The Fresh Loaf

News & Information for Amateur Bakers and Artisan Bread Enthusiasts

Greasing Pan v Greasing & Flouring

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andychrist's picture
andychrist

Greasing Pan v Greasing & Flouring

With all my years of baking am embarrassed to admit I still don't know the answer to this one:

What is the rule of thumb as to whether one should simply grease a pan or both grease and flour it when baking sweetened goods such as muffins, quick breads, or cakes? 

Recently acquired a set of "non-stick" aluminized madeleine pans: The classic recipe calls for them either to be brushed with butter and floured, or coated with a mixture of butter and flour, so that the delicate pastries lift out easily from the cavities. Works like a charm. Applied that technique to my similarly aluminized mini fluted muffin pans with equally successful results. Of particular help baking cakes containing containing fresh fruit, which might otherwise stick to the pan and fall apart while being turned out . OTOH, have found many dessert recipes that call only for greasing the pan; presumably they work fine (have not tried them all.) And yes, of course I often use cocoa in the coating for chocolate recipes and no, you could not pay me to use Pam or such.

So anyway, can anybody here explain what factors determine the best choice for prepping the pan? Am guessing it has something to do with the batter's sugar content and consistency, but might also involve the degree of crispiness or softness desired in the finished product, as well as its appearance. Any pointers much appreciated, thanks!

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Edit: Found this site which offers the most concise explanation.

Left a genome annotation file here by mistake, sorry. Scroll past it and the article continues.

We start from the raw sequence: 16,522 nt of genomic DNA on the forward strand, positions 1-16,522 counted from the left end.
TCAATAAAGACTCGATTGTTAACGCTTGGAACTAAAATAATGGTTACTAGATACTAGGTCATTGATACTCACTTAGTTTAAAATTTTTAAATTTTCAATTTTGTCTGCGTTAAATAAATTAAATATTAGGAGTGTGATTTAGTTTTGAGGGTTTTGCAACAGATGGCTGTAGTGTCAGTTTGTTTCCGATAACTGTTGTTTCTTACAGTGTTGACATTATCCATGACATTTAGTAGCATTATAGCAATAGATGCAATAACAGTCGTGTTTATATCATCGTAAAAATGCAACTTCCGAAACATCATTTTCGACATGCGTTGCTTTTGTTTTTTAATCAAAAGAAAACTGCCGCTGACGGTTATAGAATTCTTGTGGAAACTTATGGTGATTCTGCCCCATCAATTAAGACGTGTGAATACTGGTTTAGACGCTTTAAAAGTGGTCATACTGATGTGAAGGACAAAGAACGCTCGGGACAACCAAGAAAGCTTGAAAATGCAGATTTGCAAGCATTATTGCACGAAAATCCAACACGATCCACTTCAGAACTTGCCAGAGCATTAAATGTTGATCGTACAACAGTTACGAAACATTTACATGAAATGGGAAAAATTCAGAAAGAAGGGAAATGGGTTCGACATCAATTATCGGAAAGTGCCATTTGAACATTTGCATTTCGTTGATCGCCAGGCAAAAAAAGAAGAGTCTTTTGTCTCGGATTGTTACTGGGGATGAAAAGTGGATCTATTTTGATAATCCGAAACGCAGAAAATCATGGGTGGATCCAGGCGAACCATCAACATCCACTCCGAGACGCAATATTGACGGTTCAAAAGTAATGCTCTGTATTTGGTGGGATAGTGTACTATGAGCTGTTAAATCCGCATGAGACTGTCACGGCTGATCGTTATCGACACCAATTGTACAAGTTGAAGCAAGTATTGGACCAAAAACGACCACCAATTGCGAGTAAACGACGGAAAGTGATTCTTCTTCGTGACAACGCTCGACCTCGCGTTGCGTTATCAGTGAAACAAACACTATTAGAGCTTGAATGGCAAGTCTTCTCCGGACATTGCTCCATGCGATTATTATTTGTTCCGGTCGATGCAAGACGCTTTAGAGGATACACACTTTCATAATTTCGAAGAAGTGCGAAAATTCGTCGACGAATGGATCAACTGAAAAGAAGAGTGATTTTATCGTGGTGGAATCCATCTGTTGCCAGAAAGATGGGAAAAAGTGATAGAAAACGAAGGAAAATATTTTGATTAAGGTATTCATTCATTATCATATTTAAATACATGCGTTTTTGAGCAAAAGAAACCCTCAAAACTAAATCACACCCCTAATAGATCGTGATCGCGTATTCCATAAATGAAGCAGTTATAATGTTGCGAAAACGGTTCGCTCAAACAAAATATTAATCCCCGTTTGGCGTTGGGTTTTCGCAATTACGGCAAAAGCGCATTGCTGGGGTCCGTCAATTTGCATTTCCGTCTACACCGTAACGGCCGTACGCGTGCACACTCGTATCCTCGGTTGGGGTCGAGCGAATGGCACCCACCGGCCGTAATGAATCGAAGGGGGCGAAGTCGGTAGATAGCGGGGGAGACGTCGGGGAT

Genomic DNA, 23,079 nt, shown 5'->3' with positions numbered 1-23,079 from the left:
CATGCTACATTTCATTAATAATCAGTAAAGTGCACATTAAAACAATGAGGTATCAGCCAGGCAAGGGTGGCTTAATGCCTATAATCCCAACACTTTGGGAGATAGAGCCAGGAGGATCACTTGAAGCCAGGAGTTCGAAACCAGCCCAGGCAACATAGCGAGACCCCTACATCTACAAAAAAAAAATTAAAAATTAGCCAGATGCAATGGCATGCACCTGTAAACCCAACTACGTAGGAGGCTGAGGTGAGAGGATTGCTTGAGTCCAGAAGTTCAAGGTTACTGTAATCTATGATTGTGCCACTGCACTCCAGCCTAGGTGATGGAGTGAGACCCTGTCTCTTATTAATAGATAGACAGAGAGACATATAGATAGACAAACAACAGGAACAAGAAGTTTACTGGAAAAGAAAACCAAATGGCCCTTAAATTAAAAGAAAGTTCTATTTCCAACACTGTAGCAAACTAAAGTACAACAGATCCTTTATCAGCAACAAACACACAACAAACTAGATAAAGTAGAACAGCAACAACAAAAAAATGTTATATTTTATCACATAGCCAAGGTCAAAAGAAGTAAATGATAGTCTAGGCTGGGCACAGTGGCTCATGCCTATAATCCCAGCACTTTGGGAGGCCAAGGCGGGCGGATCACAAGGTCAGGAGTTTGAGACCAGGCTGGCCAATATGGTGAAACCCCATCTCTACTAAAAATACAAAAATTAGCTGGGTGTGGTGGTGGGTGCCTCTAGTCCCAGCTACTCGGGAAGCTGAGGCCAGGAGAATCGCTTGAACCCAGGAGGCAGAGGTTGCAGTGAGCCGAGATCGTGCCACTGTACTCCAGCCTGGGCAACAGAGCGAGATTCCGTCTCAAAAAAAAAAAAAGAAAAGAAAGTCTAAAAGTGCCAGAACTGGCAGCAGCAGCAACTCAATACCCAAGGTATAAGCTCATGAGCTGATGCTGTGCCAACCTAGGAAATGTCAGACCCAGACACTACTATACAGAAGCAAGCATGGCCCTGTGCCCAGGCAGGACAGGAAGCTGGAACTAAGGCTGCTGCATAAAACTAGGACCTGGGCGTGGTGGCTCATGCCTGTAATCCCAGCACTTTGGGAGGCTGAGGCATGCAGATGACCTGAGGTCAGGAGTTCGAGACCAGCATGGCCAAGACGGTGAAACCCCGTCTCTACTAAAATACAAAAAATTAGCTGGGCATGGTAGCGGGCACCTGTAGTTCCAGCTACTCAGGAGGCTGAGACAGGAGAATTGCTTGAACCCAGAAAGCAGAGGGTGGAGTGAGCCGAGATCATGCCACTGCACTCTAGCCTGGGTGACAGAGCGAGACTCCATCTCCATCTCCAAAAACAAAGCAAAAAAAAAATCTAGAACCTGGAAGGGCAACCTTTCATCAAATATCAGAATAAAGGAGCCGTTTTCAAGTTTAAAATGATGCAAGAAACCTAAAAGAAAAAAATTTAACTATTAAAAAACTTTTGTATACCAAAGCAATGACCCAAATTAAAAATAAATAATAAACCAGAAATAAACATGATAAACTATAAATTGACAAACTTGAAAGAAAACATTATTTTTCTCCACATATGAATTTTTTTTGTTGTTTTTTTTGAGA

Ford's picture
Ford

If your dough has a lot of liquid, e. g. cake batter, then use both solid shortening (e. g. butter) and flour for ease of removing the baked goods.

If you are baking bread, you can use solid shortening alone.  Sometimes I have used just parchment paper without greasing and sometimes just flour or just cornmeal on the bottom of the dough and baked on a hot stone.

The exceptions are, corn bread, corn pone, and spoon bread.  For all of these, I use copious amounts of solid shortening.  I like a hot cast iron pan with melted bacon fat for the cornbread and the corn pone.  For spoon bread I usually use a well buttered glass casserole dish.

Ford

andychrist's picture
andychrist

Yeah, I prefer baking bread with parchment or corn meal as well. Exception being for a sandwich loaf, best just to grease the whole vessel, as the dough needs to conform to its sides. Anyway, from now on I will always flour my cake pans as well, there's just no other guarantee of getting an intact release. 

Incidentally, have found Farberware's basting brush ideal for greasing most any pan. As it's bristles are silicone rather than natural boar, cleans up very easily — Won't transfer flavors between use.

Oh well, time to get baking!